Nearly everything shown in the “prototype” form has been carried over into the production version of the Honda Civic, now in its 11th-generation. In our opinion, the exterior design has significantly dialled back the “boy racer” image for a more mature and upmarket presentation, almost “European”. Unverified images with markings denoting the Chinese market also share the same exterior design.
The front character lines have “soften” with more rounded headlamps and bumper profile while maintaining the solid wing grille design. No changes to the width which is 1,800 mm. Lengthwise, however, sees a gain of 26 mm with the wheelbase an even larger increment of 36 mm (2,736 mm).
The overall height remains at 1,416 mm. Based on the data available, the all-new Honda Civic sedan for the North American market is up to 69 kg heavier than the outgoing model, with the heaviest variant weighing 1,396 kg.
The kink on the C-pillar that first appeared on the 10th-generation Honda Accord also made its way onto the all-new Civic, tying the two models together in appearance. Tyre and rim sizes are also maintained from the previous generation, measuring 16 inches for the base LX 2.0 variant, 17 inches for the EX Turbo and 18 inches for both the Sport 2.0 and Touring Turbo variants.
The rear portion looks more conventional with the taillamps now in a more traditional placement and the lighting units (not BMW-inspired unlike the smaller City) extend deeper into the bootlid. Unfortunately, the rear bumper of the “prototype” with exhaust outlets cut-out did not make it into production, with the dual-exhaust tips of the turbo-variant pointing downwards.
At the unveiling, only two engine choices are available for the USA market. American Honda Motor Co. continue to offer the 2.0-litre naturally aspirated engine with outputs of 158 hp and 187 Nm of torque and an improved 1.5-litre turbocharged engine.
The turbocharged engine now proudly carries the VTEC name, as the exhaust camshaft is now fitted with the variable valve timing and lift control technology. Thanks to the exhaust-side VTEC system plus improved plumbing, the turbocharged engine now delivers 180 hp at 6,000 rpm and 240 Nm of torque, an increase of 6 hp and 20 Nm respectively.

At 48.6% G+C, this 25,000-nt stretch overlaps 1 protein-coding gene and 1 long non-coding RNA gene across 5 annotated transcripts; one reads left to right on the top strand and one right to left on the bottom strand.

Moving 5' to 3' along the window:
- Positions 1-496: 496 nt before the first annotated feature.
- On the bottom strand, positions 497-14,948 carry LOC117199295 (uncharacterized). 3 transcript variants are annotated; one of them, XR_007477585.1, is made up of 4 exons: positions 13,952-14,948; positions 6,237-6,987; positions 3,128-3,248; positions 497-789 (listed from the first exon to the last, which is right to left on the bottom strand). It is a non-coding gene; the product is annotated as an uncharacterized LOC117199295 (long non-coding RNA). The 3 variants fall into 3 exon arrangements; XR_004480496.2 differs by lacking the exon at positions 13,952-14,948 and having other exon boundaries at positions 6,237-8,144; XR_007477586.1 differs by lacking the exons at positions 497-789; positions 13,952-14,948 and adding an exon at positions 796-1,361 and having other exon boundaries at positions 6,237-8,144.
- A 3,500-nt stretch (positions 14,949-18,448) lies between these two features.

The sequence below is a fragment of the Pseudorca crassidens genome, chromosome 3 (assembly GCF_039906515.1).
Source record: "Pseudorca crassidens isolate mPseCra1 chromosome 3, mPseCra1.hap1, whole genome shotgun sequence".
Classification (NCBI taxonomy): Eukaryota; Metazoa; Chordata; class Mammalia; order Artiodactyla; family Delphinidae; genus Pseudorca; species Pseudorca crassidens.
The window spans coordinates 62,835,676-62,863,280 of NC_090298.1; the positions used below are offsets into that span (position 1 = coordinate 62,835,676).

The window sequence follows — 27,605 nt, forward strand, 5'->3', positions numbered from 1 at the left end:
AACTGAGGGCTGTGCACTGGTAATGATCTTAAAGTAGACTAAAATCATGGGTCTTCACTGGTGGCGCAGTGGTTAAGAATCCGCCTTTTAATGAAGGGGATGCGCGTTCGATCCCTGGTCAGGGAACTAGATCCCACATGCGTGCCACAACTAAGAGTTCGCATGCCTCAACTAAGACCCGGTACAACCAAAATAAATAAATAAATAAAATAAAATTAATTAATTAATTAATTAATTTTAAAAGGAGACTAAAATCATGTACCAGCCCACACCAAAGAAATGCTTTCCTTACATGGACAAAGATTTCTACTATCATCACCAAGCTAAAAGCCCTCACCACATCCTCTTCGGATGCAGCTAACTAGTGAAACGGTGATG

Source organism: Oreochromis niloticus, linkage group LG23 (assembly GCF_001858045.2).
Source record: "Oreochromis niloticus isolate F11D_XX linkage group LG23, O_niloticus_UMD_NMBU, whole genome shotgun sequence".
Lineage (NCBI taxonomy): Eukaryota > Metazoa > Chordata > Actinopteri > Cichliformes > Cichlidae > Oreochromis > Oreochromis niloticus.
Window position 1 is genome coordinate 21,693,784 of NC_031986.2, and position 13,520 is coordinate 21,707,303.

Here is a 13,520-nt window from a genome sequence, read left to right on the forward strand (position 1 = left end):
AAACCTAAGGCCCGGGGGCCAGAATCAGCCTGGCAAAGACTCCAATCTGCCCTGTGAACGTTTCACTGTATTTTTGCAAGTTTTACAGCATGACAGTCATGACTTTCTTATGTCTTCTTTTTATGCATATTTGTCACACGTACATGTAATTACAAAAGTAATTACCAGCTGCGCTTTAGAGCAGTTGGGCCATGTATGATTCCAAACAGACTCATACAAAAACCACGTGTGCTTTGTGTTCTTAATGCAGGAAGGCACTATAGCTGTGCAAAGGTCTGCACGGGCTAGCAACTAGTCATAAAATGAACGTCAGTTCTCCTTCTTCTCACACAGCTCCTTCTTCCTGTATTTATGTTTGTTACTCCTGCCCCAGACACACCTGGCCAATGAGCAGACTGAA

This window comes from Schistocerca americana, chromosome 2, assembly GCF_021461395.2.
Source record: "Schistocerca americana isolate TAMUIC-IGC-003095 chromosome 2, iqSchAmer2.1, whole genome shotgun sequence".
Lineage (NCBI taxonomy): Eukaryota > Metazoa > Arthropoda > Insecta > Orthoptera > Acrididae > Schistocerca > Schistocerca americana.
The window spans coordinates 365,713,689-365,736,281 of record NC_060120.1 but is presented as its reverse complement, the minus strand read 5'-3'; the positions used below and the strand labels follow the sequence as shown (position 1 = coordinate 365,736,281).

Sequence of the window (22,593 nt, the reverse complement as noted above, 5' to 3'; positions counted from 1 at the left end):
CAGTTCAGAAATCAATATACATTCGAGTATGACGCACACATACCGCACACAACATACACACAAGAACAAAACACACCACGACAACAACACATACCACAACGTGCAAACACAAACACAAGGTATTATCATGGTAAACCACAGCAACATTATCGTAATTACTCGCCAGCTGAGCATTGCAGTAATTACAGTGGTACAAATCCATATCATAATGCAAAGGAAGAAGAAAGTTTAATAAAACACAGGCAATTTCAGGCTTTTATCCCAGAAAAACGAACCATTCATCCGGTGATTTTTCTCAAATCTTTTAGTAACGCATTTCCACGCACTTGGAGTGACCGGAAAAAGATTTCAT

While the peak torque is 20 Nm higher, the spread is shorter, with 240 Nm available from 1,800 rpm to 4,500 rpm. In the current Honda Civic 1.5 Turbo, the 220 Nm is sustained to 5,500 rpm.
Honda has also paid a lot more attention to the CVT-type transmission with improvements focusing on drivability. The transmission has been programmed to provide early downshifts during braking and features revised Step-Shift programming that simulates physical gear changes under hard acceleration for a more familiar and enjoyable driving experience.
Selection of driving modes (Normal, Eco and Sport) is now available and performed via a toggle switch. The feature is however limited to the higher variants of each engine (Sport 2.0 and Touring Turbo) model which also features 18-inch wheels.
American Honda Motor Co. also promises that the all-new Honda Civic sedan will drive better and more comfortable for the occupants. The suspension and steering upgrades result in a smoother, more linear and more precise feel in turns while reduction in friction and improved bushings are key to reducing harsh road shocks.
Inside, a more mature theme is also replicated. Under a new design language called “simplicity and something,” it has an uncomplicated, low and flat dashboard, free-standing infotainment display and fully digital driver’s display with the horizontal mesh vents being the highlight.
This striking metal honeycomb mesh accent stretches from door to door across the dashboard. It serves both form and function, creating a dramatic visual dividing line between the information display and the air-conditioning controls, while the intricate flow-through design conceals the air vents that would otherwise mar the uncluttered and harmonious look of the dash.
In the highest Touring variant, the driver has a 10.2-inch high-definition (HD) display, a first for a Honda Civic. This large display will be paired with a 9-inch HD infotainment display that has enhanced features such as Smart Shortcuts.
A 12-speaker Bose premium sound system is also specifically designed with this top-of-the-range infotainment system.
Lower variants will have a smaller 7.0-inch driver’s display paired with a similar-sized infotainment display. Front occupants also benefit from a new front seat design. Using Honda’s Body Stabilizing Seat approach, the new-generation seat frame firmly holds the body, enhancing comfort on long drives.
Honda’s Sensing system has been further improved with better processing power plus the usage of a single camera system as opposed to the radar-and-camera set up in the current generation. The new camera-based system improves on existing functionality, such as more natural brake application and quicker reactions when using Adaptive Cruise Control (ACC).
Drivers will also appreciate a more linear and natural steering action when the Lane Keeping Assist System (LKAS) is activated. With the addition of eight sonar sensors, the Civic, for the first time, features Low-Speed Braking Control, and front and rear false-start prevention.
The company that passionately believed in their LaneWatch camera-based blind-spot detection system (passenger corner only) has finally joined the global bandwagon and provide a dual-corner blind-spot monitoring and rear cross-traffic alert in the all-new Honda Civic.
Following the reveal of the Canadian-made Civic sedan, Honda said the all-new Civic hatchback will be next to take centre stage in a few months after, which for the first time will be made in Indiana, USA.